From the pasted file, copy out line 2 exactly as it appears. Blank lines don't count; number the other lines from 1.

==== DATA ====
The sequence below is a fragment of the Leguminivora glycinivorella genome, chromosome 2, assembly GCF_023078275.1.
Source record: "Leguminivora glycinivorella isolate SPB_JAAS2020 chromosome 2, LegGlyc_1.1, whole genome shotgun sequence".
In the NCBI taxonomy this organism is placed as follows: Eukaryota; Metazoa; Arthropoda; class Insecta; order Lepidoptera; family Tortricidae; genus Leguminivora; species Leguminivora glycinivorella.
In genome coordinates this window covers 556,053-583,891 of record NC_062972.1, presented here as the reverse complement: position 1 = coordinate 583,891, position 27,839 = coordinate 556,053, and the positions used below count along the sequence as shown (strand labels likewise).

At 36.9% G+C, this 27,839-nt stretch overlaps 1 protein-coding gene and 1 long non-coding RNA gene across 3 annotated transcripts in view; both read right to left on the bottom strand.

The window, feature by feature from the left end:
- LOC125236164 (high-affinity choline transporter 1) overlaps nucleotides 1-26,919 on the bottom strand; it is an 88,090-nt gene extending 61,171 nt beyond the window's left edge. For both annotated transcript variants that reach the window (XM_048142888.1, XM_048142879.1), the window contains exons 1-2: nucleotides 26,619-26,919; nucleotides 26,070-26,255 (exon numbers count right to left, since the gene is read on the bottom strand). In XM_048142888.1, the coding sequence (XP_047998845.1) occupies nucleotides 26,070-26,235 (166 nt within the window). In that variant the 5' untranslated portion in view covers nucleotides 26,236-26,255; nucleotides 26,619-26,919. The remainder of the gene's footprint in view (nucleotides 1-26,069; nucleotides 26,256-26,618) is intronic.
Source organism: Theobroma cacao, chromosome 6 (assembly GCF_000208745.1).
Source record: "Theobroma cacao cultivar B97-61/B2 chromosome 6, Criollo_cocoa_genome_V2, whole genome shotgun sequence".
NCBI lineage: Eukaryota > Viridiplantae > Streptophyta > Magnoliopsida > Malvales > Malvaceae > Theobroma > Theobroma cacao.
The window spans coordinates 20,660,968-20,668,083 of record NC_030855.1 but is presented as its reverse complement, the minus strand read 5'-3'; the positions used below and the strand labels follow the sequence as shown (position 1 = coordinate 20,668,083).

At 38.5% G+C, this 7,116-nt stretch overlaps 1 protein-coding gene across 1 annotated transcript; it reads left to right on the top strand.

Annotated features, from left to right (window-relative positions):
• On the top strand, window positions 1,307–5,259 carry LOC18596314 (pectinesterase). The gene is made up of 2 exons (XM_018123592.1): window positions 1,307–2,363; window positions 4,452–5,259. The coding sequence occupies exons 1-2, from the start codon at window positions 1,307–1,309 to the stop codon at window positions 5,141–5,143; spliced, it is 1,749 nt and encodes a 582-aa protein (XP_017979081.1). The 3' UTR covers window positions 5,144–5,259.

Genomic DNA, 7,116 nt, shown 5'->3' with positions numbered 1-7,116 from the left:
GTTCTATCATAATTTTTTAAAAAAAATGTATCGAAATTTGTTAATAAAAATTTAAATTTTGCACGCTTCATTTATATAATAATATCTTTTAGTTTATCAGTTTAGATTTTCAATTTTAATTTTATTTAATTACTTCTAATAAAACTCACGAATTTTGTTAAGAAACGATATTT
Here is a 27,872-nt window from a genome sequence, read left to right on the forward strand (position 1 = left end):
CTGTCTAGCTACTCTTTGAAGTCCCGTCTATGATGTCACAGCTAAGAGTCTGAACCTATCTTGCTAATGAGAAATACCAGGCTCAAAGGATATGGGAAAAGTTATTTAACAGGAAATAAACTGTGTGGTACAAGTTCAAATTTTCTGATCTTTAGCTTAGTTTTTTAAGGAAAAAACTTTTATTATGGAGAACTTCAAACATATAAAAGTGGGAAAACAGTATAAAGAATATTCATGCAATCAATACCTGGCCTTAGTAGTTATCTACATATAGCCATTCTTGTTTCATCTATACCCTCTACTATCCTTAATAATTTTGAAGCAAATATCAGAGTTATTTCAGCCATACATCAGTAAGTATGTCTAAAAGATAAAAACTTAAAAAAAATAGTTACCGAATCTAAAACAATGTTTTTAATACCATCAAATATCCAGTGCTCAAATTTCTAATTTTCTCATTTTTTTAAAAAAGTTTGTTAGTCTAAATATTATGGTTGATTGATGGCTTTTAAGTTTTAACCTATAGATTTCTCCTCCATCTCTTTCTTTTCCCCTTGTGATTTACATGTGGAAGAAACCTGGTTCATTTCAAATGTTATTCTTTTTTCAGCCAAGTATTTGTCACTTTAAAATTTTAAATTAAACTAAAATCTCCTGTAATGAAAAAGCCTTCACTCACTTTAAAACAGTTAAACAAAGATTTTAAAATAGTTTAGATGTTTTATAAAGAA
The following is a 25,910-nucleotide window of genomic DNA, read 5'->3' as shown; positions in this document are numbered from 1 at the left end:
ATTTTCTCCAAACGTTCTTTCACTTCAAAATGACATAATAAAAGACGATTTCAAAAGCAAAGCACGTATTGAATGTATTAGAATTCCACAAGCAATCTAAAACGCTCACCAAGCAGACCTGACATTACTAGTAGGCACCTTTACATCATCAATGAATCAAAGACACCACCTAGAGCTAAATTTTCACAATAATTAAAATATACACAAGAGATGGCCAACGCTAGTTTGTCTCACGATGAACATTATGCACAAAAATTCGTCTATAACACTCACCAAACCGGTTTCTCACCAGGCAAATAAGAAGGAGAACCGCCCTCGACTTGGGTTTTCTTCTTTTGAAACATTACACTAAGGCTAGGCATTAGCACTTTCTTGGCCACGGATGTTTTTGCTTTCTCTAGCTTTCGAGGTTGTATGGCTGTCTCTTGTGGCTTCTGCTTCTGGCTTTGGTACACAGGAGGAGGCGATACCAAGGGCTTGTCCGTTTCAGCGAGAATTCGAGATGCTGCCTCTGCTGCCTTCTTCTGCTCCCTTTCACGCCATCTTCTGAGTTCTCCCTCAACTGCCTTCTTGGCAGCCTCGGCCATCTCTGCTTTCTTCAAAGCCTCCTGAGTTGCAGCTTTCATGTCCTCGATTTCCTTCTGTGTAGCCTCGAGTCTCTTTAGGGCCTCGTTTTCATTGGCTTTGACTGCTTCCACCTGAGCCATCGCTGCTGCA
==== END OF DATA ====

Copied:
Source record: "Leguminivora glycinivorella isolate SPB_JAAS2020 chromosome 2, LegGlyc_1.1, whole genome shotgun sequence".